After lunch, we hustled to Abi’s first panel: “Diggy Diggy Hole!: Minecraft and Gaming Communities”, moderated by the head of the gaming programme at the con, Esther MacCallum-Stewart. It was a fun discussion of Minecraft and Youtube, with lots of kids present. Simon “Honeydew” Lane of the Yogscast even made a surprise appearance on Esther’s phone, and we all sang “Diggy Diggy Hole” to him. Afterwards we congregated outside and started chatting with other families who were there, and immediately made friends we would spend a load of time with for the rest of the weekend. We were eventually encouraged to leave the corridor and stop making so much noise.

Meanwhile, elsewhere, Patrick and Teresa were in a car somewhere between Wales and London. Teresa’s first panel was at 16:30. Increasingly frantic text message relays made it apparent that they weren’t going to get there in time. To help speed things along, Alex (dressed as a member of the Night’s Watch) and I stood around at the entrance of their hotel, ready to escort them as soon as they arrived. They pulled in shortly after 16:30, looking slightly frantic. We split up to make things easier: Alex showed Teresa the way to her panel, while I helped Patrick park the car and haul luggage.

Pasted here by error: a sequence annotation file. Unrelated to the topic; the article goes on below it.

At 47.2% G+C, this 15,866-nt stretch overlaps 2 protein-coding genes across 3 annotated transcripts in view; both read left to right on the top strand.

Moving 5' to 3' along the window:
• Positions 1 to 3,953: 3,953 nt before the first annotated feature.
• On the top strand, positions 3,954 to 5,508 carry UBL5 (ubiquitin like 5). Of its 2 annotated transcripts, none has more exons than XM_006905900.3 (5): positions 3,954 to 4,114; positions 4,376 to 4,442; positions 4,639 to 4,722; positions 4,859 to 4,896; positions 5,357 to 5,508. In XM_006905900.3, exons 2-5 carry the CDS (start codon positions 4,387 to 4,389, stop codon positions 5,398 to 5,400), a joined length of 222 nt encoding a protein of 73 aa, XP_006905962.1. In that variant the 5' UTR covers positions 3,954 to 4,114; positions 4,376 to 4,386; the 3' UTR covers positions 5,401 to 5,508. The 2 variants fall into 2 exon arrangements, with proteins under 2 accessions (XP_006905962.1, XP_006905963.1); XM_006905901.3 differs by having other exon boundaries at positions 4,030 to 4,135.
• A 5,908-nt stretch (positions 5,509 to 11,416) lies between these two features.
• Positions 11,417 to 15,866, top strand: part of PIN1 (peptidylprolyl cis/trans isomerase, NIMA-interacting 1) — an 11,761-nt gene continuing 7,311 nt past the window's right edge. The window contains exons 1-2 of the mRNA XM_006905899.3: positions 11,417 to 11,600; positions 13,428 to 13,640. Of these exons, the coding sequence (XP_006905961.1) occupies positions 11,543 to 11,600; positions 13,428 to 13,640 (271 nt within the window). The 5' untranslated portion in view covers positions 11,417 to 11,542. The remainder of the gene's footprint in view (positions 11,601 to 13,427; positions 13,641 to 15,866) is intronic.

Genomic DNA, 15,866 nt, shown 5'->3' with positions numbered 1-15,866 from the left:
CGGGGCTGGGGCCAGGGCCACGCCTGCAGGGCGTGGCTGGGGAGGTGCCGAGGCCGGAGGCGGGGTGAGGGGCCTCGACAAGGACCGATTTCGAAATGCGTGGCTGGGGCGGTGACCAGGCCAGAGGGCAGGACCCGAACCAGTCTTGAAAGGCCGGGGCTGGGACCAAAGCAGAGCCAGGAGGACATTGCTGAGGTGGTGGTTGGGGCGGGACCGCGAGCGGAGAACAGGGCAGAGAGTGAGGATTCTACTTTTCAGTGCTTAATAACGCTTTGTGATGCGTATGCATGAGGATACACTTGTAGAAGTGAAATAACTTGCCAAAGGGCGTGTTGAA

Teresa’s panel sounded interesting, but by the time I eventually got up there it was full and too late to get in. Alex was sitting guard outside the room, and we decided to head off back to the Fan Village to hang out. We only made it a few steps before a woman came up to us and said she was making a programme about Game of Thrones for Swedish television, and would Alex mind if she interviewed him? Of course, he was happy to oblige. He spent the next twenty minutes getting set up in front of the camera, talking about Game of Thrones, and showing off his magnificent costume.

Alex being interviewed

(Something that frustrated Alex a bit throughout the day was that people kept addressing him as “Jon Snow!” On the on hand it was great that his outfit was recognizable as from the series, but he had to keep insisting that he wasn’t Jon Snow, but rather a member of the Night’s Watch.)